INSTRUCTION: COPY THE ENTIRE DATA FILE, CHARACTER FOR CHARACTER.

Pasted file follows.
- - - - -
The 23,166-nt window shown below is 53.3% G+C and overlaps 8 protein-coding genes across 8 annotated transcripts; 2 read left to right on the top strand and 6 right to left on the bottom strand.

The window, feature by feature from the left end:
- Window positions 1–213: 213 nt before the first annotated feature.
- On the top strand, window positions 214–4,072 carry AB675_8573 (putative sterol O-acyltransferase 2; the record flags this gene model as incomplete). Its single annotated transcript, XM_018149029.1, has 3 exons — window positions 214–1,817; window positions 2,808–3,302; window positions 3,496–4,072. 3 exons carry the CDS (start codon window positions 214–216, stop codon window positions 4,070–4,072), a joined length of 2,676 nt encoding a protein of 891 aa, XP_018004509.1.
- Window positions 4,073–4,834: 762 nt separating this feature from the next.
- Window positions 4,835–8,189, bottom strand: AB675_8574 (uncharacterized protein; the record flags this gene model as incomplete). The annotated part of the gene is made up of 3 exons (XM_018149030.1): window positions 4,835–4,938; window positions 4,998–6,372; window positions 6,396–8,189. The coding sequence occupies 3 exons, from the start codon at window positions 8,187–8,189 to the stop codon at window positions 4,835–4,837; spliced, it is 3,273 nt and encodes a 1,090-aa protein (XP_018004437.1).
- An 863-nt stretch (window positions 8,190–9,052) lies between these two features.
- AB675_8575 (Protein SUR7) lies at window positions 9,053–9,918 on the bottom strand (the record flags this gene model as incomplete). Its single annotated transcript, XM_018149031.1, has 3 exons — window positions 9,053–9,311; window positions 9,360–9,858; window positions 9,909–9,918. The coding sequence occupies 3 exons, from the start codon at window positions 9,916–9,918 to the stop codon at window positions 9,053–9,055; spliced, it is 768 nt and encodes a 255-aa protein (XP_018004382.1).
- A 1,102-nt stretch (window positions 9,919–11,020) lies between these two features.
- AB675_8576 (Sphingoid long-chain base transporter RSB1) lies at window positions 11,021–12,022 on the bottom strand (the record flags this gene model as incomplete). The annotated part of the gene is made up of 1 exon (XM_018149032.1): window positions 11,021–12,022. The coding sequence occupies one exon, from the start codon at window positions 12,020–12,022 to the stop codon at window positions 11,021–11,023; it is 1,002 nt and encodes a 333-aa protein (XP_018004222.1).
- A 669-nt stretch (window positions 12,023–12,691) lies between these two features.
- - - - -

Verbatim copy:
The 23,166-nt window shown below is 53.3% G+C and overlaps 8 protein-coding genes across 8 annotated transcripts; 2 read left to right on the top strand and 6 right to left on the bottom strand.

The window, feature by feature from the left end:
- Window positions 1–213: 213 nt before the first annotated feature.
- On the top strand, window positions 214–4,072 carry AB675_8573 (putative sterol O-acyltransferase 2; the record flags this gene model as incomplete). Its single annotated transcript, XM_018149029.1, has 3 exons — window positions 214–1,817; window positions 2,808–3,302; window positions 3,496–4,072. 3 exons carry the CDS (start codon window positions 214–216, stop codon window positions 4,070–4,072), a joined length of 2,676 nt encoding a protein of 891 aa, XP_018004509.1.
- Window positions 4,073–4,834: 762 nt separating this feature from the next.
- Window positions 4,835–8,189, bottom strand: AB675_8574 (uncharacterized protein; the record flags this gene model as incomplete). The annotated part of the gene is made up of 3 exons (XM_018149030.1): window positions 4,835–4,938; window positions 4,998–6,372; window positions 6,396–8,189. The coding sequence occupies 3 exons, from the start codon at window positions 8,187–8,189 to the stop codon at window positions 4,835–4,837; spliced, it is 3,273 nt and encodes a 1,090-aa protein (XP_018004437.1).
- An 863-nt stretch (window positions 8,190–9,052) lies between these two features.
- AB675_8575 (Protein SUR7) lies at window positions 9,053–9,918 on the bottom strand (the record flags this gene model as incomplete). Its single annotated transcript, XM_018149031.1, has 3 exons — window positions 9,053–9,311; window positions 9,360–9,858; window positions 9,909–9,918. The coding sequence occupies 3 exons, from the start codon at window positions 9,916–9,918 to the stop codon at window positions 9,053–9,055; spliced, it is 768 nt and encodes a 255-aa protein (XP_018004382.1).
- A 1,102-nt stretch (window positions 9,919–11,020) lies between these two features.
- AB675_8576 (Sphingoid long-chain base transporter RSB1) lies at window positions 11,021–12,022 on the bottom strand (the record flags this gene model as incomplete). The annotated part of the gene is made up of 1 exon (XM_018149032.1): window positions 11,021–12,022. The coding sequence occupies one exon, from the start codon at window positions 12,020–12,022 to the stop codon at window positions 11,021–11,023; it is 1,002 nt and encodes a 333-aa protein (XP_018004222.1).
- A 669-nt stretch (window positions 12,023–12,691) lies between these two features.